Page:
Amex 'fesses up: Your credit card data was nicked ... and it's taken three years to admit it
Blames partner's lax security
Update American Express has told the California Department of Justice that some of its customers had their credit card numbers stolen, and that it happened almost three years ago.
We're told Amex's security was not directly breached by criminals, rather its customers' details were leaked by a clumsy intermediary. The fact it took three years to confirm this is a little off.
"We became aware that a third-party service provider engaged by numerous merchants experienced unauthorized access to its system," American Express chief privacy officer Stefanie Ash said in a letter to customers, which was sent on March 10 and shared with the Cali DoJ.
"Account information of some of our card members, including some of your account information, may have been involved," Ash continued. "It is important to note that American Express owned or controlled systems were not compromised by this incident, and we are providing this notice to you as a precautionary measure."
Ash said American Express Card account numbers, cardholder's names, and other card information such as the expiration date, may have been compromised in the attack. The company said customers would not be liable for any fraudulent charges made due to the attack.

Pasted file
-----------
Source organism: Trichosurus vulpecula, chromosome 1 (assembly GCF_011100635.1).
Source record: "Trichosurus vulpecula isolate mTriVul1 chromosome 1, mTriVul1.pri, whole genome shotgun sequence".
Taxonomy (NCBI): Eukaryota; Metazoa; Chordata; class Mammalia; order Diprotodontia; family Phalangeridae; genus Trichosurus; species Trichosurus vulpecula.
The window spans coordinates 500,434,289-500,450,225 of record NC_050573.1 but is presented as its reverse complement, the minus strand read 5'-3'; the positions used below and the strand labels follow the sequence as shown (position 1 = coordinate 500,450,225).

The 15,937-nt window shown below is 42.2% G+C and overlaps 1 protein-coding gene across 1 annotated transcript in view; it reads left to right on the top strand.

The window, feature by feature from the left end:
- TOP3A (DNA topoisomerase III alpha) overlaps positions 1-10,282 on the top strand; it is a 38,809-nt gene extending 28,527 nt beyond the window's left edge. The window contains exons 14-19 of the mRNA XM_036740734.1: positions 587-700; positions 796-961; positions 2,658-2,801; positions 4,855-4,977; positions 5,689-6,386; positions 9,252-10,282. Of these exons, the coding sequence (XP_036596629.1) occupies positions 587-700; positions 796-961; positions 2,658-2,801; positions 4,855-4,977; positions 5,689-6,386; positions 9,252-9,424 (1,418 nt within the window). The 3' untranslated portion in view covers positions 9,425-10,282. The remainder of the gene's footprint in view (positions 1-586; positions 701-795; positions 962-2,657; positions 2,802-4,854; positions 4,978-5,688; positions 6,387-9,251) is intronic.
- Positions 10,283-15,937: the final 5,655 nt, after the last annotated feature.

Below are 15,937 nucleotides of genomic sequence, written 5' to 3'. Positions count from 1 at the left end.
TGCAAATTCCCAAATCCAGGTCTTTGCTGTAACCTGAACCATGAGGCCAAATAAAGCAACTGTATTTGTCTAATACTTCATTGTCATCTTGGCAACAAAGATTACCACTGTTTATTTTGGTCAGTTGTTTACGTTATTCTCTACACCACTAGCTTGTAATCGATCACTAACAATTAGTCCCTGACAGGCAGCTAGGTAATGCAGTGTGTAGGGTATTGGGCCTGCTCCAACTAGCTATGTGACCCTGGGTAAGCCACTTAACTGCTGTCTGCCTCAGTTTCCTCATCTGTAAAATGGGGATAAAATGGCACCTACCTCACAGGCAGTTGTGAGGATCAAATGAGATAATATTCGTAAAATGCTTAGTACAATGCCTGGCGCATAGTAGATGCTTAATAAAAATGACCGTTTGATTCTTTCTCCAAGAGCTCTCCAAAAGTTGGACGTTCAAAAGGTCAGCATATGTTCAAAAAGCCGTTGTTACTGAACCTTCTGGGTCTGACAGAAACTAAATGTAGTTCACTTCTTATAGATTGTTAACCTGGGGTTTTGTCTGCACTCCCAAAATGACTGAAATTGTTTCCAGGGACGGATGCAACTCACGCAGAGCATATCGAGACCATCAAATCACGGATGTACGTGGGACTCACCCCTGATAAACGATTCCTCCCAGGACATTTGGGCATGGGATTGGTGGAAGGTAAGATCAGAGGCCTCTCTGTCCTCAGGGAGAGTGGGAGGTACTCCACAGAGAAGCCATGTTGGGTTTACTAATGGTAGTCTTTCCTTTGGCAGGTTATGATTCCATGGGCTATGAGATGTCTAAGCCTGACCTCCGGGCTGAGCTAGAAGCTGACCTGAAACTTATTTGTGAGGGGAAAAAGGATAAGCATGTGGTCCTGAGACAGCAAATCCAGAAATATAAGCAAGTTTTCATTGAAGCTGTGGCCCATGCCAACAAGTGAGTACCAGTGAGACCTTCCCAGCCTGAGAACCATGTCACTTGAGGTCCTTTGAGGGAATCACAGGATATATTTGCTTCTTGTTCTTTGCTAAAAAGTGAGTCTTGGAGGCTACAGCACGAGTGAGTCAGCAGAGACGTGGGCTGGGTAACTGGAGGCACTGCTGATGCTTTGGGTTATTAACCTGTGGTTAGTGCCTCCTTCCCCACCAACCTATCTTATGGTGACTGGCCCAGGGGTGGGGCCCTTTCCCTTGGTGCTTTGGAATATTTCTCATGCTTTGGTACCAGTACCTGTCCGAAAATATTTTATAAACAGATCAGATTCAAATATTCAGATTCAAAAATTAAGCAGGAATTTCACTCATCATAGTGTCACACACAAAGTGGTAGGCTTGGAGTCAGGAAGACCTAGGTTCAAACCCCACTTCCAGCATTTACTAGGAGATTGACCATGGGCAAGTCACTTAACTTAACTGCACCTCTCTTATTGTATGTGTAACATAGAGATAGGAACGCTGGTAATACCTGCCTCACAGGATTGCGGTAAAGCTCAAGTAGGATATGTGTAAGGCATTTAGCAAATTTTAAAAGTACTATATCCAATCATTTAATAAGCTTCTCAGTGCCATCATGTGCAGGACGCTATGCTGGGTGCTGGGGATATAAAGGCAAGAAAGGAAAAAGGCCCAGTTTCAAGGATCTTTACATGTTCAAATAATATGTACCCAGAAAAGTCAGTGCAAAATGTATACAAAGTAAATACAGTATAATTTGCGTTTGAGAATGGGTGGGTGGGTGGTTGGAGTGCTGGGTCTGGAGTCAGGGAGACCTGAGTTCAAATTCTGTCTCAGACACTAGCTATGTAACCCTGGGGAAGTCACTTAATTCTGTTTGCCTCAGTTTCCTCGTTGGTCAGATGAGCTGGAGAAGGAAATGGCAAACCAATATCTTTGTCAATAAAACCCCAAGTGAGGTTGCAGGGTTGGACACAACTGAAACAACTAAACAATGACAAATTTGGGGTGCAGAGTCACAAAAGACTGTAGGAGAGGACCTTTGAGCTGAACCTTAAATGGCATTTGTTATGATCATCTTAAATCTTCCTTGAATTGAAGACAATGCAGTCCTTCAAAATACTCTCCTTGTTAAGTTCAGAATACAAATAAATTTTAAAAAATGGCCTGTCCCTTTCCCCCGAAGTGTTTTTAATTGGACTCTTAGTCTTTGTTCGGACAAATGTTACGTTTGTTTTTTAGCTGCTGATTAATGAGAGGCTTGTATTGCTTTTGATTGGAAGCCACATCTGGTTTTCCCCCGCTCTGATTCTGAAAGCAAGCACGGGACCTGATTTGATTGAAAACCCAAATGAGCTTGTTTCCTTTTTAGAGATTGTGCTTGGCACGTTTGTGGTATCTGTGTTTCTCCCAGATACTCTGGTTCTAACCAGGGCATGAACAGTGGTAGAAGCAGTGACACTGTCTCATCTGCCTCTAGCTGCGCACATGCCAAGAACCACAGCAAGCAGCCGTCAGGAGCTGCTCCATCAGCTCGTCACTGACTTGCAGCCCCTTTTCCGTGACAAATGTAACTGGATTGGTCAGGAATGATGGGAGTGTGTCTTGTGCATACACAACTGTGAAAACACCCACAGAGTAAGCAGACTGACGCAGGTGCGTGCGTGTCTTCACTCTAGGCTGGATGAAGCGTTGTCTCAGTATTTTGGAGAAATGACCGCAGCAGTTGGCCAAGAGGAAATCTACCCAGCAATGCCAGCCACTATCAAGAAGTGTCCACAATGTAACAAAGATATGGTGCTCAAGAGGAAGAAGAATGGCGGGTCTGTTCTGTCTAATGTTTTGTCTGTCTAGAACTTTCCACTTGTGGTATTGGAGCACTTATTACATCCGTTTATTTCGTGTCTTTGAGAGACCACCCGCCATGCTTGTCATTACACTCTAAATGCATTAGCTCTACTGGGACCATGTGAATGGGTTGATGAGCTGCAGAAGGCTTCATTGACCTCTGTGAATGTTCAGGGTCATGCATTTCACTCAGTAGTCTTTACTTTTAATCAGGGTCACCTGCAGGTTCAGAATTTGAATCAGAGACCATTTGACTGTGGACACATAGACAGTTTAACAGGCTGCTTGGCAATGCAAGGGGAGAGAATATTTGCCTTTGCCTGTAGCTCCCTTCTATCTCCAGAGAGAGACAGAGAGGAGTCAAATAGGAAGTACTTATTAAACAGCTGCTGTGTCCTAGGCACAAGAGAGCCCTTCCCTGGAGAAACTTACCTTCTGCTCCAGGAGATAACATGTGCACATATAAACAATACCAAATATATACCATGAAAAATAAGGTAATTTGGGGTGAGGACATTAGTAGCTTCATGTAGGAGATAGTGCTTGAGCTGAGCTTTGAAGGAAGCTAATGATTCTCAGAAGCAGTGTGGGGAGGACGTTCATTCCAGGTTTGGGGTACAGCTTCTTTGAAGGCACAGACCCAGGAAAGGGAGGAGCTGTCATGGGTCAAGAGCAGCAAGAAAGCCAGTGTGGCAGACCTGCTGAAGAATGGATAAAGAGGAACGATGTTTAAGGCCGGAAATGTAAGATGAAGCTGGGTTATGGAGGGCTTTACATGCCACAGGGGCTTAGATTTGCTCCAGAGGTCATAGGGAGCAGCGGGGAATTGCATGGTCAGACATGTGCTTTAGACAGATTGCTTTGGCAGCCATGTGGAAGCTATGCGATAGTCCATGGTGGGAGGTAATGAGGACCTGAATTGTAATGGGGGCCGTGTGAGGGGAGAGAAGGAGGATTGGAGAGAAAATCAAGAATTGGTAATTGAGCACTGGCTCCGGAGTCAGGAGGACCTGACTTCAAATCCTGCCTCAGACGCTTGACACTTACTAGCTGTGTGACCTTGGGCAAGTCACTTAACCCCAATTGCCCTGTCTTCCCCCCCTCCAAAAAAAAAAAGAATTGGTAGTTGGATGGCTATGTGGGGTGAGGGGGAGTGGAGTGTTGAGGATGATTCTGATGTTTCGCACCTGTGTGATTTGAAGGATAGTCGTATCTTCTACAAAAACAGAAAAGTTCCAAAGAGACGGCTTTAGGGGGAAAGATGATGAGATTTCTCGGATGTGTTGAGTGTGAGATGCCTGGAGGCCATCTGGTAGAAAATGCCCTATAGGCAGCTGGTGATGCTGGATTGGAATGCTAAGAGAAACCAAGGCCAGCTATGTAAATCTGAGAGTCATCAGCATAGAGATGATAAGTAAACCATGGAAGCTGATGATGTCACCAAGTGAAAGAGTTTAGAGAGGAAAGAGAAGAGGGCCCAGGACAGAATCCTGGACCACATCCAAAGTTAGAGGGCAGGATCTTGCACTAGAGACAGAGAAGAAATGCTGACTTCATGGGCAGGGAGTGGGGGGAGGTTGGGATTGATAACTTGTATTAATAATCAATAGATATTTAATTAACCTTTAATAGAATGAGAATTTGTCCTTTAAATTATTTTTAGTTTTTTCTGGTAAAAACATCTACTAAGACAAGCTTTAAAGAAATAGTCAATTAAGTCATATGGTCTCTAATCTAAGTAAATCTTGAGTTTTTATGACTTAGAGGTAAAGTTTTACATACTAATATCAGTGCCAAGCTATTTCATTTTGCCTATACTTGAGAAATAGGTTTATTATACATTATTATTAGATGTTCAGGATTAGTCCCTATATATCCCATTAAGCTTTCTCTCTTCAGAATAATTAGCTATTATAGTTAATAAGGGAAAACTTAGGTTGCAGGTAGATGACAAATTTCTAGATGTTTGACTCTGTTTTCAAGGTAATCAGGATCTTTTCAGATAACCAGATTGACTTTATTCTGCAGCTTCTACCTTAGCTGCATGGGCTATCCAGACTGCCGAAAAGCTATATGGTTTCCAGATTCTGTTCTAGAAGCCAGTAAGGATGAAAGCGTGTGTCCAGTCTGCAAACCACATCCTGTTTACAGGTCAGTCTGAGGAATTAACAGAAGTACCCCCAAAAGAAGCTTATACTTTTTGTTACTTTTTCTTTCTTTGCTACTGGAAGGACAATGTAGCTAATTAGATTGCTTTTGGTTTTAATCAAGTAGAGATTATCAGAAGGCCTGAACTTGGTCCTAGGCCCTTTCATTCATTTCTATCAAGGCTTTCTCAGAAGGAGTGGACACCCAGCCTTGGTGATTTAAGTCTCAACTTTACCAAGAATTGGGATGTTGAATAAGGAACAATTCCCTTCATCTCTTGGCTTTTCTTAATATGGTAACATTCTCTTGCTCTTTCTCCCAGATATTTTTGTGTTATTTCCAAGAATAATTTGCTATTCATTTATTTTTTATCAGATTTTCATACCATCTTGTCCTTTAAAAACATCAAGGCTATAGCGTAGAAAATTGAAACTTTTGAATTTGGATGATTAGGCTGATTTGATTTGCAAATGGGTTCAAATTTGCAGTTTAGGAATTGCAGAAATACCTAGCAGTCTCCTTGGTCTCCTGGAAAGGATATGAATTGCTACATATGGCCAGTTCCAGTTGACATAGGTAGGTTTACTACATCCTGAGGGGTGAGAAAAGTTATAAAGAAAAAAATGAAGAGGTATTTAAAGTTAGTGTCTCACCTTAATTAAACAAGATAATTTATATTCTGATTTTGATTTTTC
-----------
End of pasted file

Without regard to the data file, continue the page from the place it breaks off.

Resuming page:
In the meantime, Amex recommends customers download its mobile app to keep an eye on their accounts and monitor their credit card statements closely. Presumably this means going back over payment details since December 2013, when the breach occurred.
"Especially in today's environment, we understand that your security is paramount," the letter says. "We are strongly committed to protecting the privacy and security of your information and regret any concern this may have caused you."
Quite why American Express kept this one quiet for so long isn't explained, but it's likely that a third-party merchant forgot its legal obligations to tell the payment giant. In any case, Amex has not responded to a request for comment on the matter. ®
Updated to add
Ashley Tufts, director of corporate affairs at American Express, got in touch with The Register after we published our story to stress the following:
I’ve learned today that the incident American Express reported to the California Attorney General on March 10 was not a breach of any American Express environment or service provider, but rather was a merchant breach. We inadvertently filed an incorrect version of the customer notice with the California Attorney General, which is being corrected.
It's important to note that we sent the correct version of the letter to Card Members in California notifying them of a merchant breach. We sent the letter as a courtesy to our Card Members in California when we were made aware of the breach by the merchant this year. The letter to our Card Members includes information and resources that we hope they can use to protect their information.
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